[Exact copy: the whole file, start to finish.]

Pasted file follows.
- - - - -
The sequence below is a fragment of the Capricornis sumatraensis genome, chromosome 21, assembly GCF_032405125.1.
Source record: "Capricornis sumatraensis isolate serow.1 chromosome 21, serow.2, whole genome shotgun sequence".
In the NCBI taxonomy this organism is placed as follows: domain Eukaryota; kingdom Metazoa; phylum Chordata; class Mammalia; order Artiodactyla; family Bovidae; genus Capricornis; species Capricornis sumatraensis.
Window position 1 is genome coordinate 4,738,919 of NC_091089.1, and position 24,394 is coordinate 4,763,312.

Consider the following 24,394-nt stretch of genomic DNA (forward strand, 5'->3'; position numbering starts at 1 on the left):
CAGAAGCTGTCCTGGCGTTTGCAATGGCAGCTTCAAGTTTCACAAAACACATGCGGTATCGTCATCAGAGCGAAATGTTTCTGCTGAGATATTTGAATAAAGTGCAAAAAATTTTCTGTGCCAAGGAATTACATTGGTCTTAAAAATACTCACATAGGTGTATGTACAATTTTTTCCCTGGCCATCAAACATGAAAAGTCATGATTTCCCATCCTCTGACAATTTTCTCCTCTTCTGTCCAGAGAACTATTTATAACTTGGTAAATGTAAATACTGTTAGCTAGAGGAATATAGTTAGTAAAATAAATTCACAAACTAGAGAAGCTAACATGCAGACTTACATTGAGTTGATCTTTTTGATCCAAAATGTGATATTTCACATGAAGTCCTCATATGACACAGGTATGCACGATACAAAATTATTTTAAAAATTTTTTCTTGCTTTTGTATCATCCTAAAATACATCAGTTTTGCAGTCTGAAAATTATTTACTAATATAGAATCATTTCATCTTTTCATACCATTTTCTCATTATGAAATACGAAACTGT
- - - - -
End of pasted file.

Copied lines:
The sequence below is a fragment of the Capricornis sumatraensis genome, chromosome 21, assembly GCF_032405125.1.
Source record: "Capricornis sumatraensis isolate serow.1 chromosome 21, serow.2, whole genome shotgun sequence".
In the NCBI taxonomy this organism is placed as follows: domain Eukaryota; kingdom Metazoa; phylum Chordata; class Mammalia; order Artiodactyla; family Bovidae; genus Capricornis; species Capricornis sumatraensis.
Window position 1 is genome coordinate 4,738,919 of NC_091089.1, and position 24,394 is coordinate 4,763,312.

Consider the following 24,394-nt stretch of genomic DNA (forward strand, 5'->3'; position numbering starts at 1 on the left):
CAGAAGCTGTCCTGGCGTTTGCAATGGCAGCTTCAAGTTTCACAAAACACATGCGGTATCGTCATCAGAGCGAAATGTTTCTGCTGAGATATTTGAATAAAGTGCAAAAAATTTTCTGTGCCAAGGAATTACATTGGTCTTAAAAATACTCACATAGGTGTATGTACAATTTTTTCCCTGGCCATCAAACATGAAAAGTCATGATTTCCCATCCTCTGACAATTTTCTCCTCTTCTGTCCAGAGAACTATTTATAACTTGGTAAATGTAAATACTGTTAGCTAGAGGAATATAGTTAGTAAAATAAATTCACAAACTAGAGAAGCTAACATGCAGACTTACATTGAGTTGATCTTTTTGATCCAAAATGTGATATTTCACATGAAGTCCTCATATGACACAGGTATGCACGATACAAAATTATTTTAAAAATTTTTTCTTGCTTTTGTATCATCCTAAAATACATCAGTTTTGCAGTCTGAAAATTATTTACTAATATAGAATCATTTCATCTTTTCATACCATTTTCTCATTATGAAATACGAAACTGT